The one real challenge to growing a Daphne is that of winter protection. She is hardy, so cold and wind will not harm her. Snow is another matter. Her wood is soft, and freezing weather makes it brittle. Although she never has difficulty supporting her own weight, she cannot handle the additional load a heavy snowfall will place upon her. Young shrubs are not much problem. The ubiquitous, hinged, wooden boards that grace most Northern Michigan gardens, will keep them snow-free for the season.  The problem is young plants soon grow. A mature Daphne can be eight or ten feet across, and sometimes as much as six feet tall. Obviously, this is much too large for hinged boards. I have had success stacking cinder blocks on either side of my shorter plants and resting each end of a four by eight foot sheet of particle-board on top of them. This will last one season, after which it should be discarded, unless of course you have a barrel vault in need of a particle-board ceiling. It will see out the winter without incident as long as it is shoveled after particularly heavy snowfalls. I drill the board and tie it in to the blocks, or guy it down on either side, in case the wind should try to snatch it. Moisture, once it finds its way between blocks and board and then freezes, will keep the whole structure stable.  In another instance, I‘ve actually built a small shed-like structure around a plant. It can be disassembled and stored each spring and is hardly an aesthetic solution, but it works. The buzzword here is creativity. Use whatever works. It's the only real effort Daphne will demand and as such, it seems a small price.


There are still some publications which claim that Daphne is susceptible to viral diseases. Don't be swayed by them. Perhaps this is a symptom of her undeserved reputation. More likely it is the very misrepresentation which has earned her disrepute. The fact is, that Daphne is not a familiar candidate for any particular virus. This is not to say that no virus will ever attack her. If you have something nasty hiding in your soil, chances are, eventually, it may catch up with her, but she won't be a primary target. Viruses, however, are not common and should present no problem to the home gardener as long as infected plants are not inadvertently introduced. To prevent this, it is wise to make plant purchases from reputable nurseries only and to inspect stock carefully before buying. Try to inspect the roots. A good nursery should not object if you slide the root ball from its pot for a quick inspection, and keep in mind that it is a troublesome sign if it does not slip out easily. This often indicates that the plant has been in the pot too long, which in turn means it may be weakened and susceptible to disease. Roots should look fresh and healthy. They should never be clubbed or congested. The potting medium should be soft and friable with just enough moisture to bind it, not hard, or dry, or soggy and certainly not full of weeds. Discard any specimen which does not pass inspection, and chances are you won't introduce invisible invaders.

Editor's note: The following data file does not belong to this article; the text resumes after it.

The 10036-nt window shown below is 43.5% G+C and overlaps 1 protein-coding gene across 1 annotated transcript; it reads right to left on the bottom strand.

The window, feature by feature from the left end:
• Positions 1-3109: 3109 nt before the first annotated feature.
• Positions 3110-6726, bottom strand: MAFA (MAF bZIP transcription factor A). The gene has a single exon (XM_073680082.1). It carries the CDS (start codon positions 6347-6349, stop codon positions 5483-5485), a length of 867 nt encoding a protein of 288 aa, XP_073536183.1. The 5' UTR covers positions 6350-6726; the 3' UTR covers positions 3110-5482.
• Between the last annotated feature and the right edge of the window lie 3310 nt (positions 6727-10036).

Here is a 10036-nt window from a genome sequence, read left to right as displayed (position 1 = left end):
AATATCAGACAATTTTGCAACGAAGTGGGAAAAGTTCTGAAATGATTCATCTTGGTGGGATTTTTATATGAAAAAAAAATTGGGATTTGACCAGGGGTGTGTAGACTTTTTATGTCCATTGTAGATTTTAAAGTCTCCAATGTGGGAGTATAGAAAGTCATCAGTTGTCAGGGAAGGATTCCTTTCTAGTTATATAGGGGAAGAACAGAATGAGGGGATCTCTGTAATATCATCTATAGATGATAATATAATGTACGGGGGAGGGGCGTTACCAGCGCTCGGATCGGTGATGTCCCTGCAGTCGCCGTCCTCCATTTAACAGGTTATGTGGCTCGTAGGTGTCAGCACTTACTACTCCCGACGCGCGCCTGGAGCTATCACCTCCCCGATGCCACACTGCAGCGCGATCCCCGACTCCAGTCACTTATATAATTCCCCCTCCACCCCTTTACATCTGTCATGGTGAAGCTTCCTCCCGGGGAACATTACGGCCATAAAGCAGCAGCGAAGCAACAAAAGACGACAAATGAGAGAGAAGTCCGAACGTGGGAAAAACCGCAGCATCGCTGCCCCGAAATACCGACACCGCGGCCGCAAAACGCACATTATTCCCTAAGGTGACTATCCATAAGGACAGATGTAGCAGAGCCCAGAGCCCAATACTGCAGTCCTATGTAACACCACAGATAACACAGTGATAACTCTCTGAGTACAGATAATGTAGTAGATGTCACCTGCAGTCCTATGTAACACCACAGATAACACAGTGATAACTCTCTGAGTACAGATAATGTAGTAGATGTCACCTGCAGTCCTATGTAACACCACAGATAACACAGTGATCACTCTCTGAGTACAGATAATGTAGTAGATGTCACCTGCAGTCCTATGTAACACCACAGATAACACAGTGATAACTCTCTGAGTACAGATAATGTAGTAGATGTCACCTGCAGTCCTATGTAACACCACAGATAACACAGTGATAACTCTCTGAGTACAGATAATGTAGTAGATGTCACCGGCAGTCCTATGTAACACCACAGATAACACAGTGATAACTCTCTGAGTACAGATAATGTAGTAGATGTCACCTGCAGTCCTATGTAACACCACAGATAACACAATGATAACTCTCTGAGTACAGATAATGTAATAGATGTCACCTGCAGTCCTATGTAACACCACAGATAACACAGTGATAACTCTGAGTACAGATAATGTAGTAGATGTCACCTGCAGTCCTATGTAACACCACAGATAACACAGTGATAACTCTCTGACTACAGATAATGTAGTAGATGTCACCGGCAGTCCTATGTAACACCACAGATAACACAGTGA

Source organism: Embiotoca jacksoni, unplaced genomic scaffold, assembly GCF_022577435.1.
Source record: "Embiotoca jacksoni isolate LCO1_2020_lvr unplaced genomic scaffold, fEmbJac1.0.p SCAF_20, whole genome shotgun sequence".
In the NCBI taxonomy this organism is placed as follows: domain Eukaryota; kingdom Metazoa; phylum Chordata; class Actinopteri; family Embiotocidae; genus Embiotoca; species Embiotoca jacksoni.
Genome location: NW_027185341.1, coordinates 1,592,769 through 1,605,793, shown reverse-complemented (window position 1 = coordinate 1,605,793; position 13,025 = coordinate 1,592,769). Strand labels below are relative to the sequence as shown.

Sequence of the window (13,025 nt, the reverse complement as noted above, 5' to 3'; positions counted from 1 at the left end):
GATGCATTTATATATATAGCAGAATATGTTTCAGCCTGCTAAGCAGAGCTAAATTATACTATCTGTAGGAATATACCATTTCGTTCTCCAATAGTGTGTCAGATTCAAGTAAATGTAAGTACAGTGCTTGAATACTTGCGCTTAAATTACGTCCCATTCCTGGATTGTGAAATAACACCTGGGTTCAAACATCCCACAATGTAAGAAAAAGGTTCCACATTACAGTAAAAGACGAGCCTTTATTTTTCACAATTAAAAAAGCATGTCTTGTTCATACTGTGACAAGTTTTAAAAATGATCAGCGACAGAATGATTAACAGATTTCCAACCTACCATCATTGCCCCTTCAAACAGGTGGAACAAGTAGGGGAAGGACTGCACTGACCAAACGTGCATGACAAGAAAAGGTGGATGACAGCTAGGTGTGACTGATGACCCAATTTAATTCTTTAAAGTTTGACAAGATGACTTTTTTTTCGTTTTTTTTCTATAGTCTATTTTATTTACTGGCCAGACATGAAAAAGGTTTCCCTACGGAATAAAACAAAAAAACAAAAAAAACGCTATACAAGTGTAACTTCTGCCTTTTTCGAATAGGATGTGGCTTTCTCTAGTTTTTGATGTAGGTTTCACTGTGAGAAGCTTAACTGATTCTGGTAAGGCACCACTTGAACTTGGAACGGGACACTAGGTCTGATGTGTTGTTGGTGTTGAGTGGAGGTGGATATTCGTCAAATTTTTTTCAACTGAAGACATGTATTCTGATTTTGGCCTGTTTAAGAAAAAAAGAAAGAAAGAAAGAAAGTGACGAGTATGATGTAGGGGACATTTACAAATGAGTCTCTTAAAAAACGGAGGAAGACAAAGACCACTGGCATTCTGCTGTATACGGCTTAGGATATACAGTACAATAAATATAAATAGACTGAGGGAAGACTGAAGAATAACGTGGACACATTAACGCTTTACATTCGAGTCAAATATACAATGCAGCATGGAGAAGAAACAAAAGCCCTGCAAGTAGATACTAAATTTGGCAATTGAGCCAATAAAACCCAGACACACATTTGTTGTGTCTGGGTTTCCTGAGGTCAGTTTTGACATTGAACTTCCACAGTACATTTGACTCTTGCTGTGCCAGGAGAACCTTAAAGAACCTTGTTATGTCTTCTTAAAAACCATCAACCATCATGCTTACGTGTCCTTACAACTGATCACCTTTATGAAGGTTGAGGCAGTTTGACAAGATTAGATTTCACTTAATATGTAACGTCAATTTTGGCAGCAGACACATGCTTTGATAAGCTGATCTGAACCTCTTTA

So, now you're almost ready to beat that path to the nearest nursery. It remains only to decide which little Daphne you wish to adopt. This is the fun part, but a little daunting. There are so many. Perhaps a more appropriate decision would be how many you are willing to take home. Whatever you select, one last word of warning; select her site before you buy, and allow for her mature proportions. Most varieties will be happy in partial shade or dappled light. Some do prefer full sun. None, once situated, will want to be transplanted.

Susan Cooper

Susan Cooper